Model-based testing saves you lots of time and money. It’s true, and believe me – I’m deeply convinced about that. Model-based testing helps you generate better tests faster, with better quality. Something else the test manager must be aware of: it’s fun to create models! Who would not prefer to create models rather than create tests manually? Someone who is having fun at work will always be more productive. And I have experienced that myself when my boss told me: “you should take a look at model-based testing” at the beginning of my career. Now I cannot imagine going back and creating tests manually.
In my work I review models coming from many different companies and application domains. And sometimes I see a problem especially with highly motivated people: models are starting to become really complicated. I think this is because they may spend too much time on modeling details that finally may not be really necessary to model. So when should you stop modeling?
I think it’s a matter of black box versus white box testing. The literature talks a lot about this, but the reality is: sometimes it’s easy to be drawn from black box into white box testing. In particular, it becomes tempting when you have a powerful test generation engine and language. You may wind up doing white box testing without even being aware of it.
Let me tell you a story about one case I recently encountered in enterprise IT. Someone had specified a really good model around testing a particular menu for a web application. In one part of this model, he wanted to model a pop-up menu. In other words: “when my mouse moves on the menu, the menu must appear, and when my mouse goes out of the menu, the menu must disappear.” For reasons which are unknown to us, the user did not use a pop-up menu in the model (even though it was available) but instead modeled it literally in this detail: “when my mouse moves on the menu, the menu must appear, when my mouse moves out from the bottom, left and right the menu must disappear” (and he forgot to specify the menu should also disappear when the mouse moves out from the top.) From such a model, a test generation engine will create special tests for all the particular cases. So he got four test cases to test the menu, with a funny one: “when my mouse goes from the top the menu must still be open.” Imagine you are a tester who just got these tests for manual execution. Actually the tester will not be able to tell the tests were automatically generated. These four tests are not really “interesting” or efficient – and one even looks wrong! Never forget that a model-based testing tool is a machine, and if you model at this level of detail, it will generate your tests and exploit that level of detail. A test generation engine will always assume that everything in a model is intended behavior and generate tests for all of it, it cannot judge what is correct, or more or less important, unless you (the human user) specify it.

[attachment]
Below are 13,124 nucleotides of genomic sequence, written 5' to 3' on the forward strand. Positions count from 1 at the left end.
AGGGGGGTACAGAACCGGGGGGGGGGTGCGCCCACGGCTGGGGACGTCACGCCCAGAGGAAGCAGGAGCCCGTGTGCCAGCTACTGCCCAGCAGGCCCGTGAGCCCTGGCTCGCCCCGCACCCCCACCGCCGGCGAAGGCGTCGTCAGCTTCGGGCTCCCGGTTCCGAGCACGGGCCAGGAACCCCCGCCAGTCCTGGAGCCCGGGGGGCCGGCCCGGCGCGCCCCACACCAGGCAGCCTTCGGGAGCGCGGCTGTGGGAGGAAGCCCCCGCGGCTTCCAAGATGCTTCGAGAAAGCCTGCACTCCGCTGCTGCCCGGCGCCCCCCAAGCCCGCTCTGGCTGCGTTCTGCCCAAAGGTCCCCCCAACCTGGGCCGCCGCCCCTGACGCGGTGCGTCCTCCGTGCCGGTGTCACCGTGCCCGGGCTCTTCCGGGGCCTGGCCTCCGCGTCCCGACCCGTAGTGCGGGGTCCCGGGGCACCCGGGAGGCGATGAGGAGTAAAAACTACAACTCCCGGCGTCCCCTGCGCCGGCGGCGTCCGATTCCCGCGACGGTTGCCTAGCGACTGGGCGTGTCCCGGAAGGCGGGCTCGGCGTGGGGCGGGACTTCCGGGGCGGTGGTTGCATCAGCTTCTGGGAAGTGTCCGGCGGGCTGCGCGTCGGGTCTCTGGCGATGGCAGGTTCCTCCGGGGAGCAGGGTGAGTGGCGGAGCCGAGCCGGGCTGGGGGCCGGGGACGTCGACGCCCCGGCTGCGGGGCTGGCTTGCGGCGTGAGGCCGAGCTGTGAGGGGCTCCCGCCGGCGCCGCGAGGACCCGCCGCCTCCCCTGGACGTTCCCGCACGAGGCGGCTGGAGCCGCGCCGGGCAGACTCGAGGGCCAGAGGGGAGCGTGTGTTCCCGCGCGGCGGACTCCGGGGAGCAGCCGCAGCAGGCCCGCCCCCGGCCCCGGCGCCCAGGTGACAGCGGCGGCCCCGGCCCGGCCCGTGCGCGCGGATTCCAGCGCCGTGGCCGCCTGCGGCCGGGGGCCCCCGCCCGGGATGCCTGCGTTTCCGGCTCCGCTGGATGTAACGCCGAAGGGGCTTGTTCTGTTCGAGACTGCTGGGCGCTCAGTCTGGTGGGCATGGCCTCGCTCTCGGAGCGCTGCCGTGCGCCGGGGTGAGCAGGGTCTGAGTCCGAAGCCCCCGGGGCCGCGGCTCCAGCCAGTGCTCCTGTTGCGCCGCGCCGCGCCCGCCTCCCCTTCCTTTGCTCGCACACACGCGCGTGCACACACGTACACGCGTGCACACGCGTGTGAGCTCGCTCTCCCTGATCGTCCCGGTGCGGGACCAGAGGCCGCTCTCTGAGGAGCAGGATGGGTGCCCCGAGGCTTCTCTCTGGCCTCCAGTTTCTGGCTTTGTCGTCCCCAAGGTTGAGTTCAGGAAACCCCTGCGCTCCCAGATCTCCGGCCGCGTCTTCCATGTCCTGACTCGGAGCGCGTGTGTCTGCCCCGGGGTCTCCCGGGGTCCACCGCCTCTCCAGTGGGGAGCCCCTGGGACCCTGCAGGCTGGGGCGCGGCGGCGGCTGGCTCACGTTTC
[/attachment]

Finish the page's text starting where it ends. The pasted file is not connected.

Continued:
Taking a step back in this case, the user was able to model even such detail as mouse movements – but how long did he spend to model this menu behavior, which did not include the right behavior for functional testing? How much extra time did he spend figuring out why he got this funny test, and where and how to fix it? What did he gain from spending this time? What is the chance that the application under test will fail these detailed tests? What is the value? When you model the functionality of your menu at this level of detail, you are doing more “white box” instead of “black box” testing. There is a big difference in what you can model and what you should model. Remember that model-based testing is most effective when used for black box testing. If you are modeling detail like this, then it should be stated at this level in your specification.
To conclude, this was just one example; there are many others. When you are entering details of functionality, always question yourself: Is it really relevant for my functionality? Is it still black box testing? At some point, it’s more a matter of: How long will I spend to create, correct, and maintain models at this level of detail and what is the real value I will get back from that? As I stated before generally, we do not model like this by intent – so once you notice you are spending “too much time” on getting tests to look better, take a step back and ask yourself: Am I making something more complicated than it really is?
Alexis Despeyroux is a Conformiq technical field application engineering specialist.